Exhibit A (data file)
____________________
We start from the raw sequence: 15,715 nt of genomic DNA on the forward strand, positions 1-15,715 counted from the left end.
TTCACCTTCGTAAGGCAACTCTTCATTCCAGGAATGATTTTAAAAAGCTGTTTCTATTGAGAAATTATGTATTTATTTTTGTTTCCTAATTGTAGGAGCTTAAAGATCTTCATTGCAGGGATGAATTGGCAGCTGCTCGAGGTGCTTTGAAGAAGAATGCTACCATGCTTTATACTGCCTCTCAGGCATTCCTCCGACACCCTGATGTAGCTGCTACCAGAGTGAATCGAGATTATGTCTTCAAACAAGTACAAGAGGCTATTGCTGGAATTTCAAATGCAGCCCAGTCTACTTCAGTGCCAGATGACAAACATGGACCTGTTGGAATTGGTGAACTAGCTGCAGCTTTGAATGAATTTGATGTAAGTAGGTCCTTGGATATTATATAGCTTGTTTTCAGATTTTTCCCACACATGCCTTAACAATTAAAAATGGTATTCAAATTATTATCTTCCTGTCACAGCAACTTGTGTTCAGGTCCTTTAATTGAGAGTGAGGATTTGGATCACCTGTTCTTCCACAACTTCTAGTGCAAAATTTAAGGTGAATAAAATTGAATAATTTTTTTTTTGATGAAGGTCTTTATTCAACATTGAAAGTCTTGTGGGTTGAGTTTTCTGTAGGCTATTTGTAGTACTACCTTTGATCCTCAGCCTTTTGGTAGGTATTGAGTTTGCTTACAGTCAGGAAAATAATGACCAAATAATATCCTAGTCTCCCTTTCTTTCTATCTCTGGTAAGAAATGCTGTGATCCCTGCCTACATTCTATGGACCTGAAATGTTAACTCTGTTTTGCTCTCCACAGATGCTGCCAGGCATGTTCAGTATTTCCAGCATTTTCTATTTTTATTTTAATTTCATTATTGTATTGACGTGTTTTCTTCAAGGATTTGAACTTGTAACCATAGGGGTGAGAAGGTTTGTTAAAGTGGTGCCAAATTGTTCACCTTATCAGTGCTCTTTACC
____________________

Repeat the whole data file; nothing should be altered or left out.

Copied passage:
We start from the raw sequence: 15,715 nt of genomic DNA on the forward strand, positions 1-15,715 counted from the left end.
TTCACCTTCGTAAGGCAACTCTTCATTCCAGGAATGATTTTAAAAAGCTGTTTCTATTGAGAAATTATGTATTTATTTTTGTTTCCTAATTGTAGGAGCTTAAAGATCTTCATTGCAGGGATGAATTGGCAGCTGCTCGAGGTGCTTTGAAGAAGAATGCTACCATGCTTTATACTGCCTCTCAGGCATTCCTCCGACACCCTGATGTAGCTGCTACCAGAGTGAATCGAGATTATGTCTTCAAACAAGTACAAGAGGCTATTGCTGGAATTTCAAATGCAGCCCAGTCTACTTCAGTGCCAGATGACAAACATGGACCTGTTGGAATTGGTGAACTAGCTGCAGCTTTGAATGAATTTGATGTAAGTAGGTCCTTGGATATTATATAGCTTGTTTTCAGATTTTTCCCACACATGCCTTAACAATTAAAAATGGTATTCAAATTATTATCTTCCTGTCACAGCAACTTGTGTTCAGGTCCTTTAATTGAGAGTGAGGATTTGGATCACCTGTTCTTCCACAACTTCTAGTGCAAAATTTAAGGTGAATAAAATTGAATAATTTTTTTTTTGATGAAGGTCTTTATTCAACATTGAAAGTCTTGTGGGTTGAGTTTTCTGTAGGCTATTTGTAGTACTACCTTTGATCCTCAGCCTTTTGGTAGGTATTGAGTTTGCTTACAGTCAGGAAAATAATGACCAAATAATATCCTAGTCTCCCTTTCTTTCTATCTCTGGTAAGAAATGCTGTGATCCCTGCCTACATTCTATGGACCTGAAATGTTAACTCTGTTTTGCTCTCCACAGATGCTGCCAGGCATGTTCAGTATTTCCAGCATTTTCTATTTTTATTTTAATTTCATTATTGTATTGACGTGTTTTCTTCAAGGATTTGAACTTGTAACCATAGGGGTGAGAAGGTTTGTTAAAGTGGTGCCAAATTGTTCACCTTATCAGTGCTCTTTACC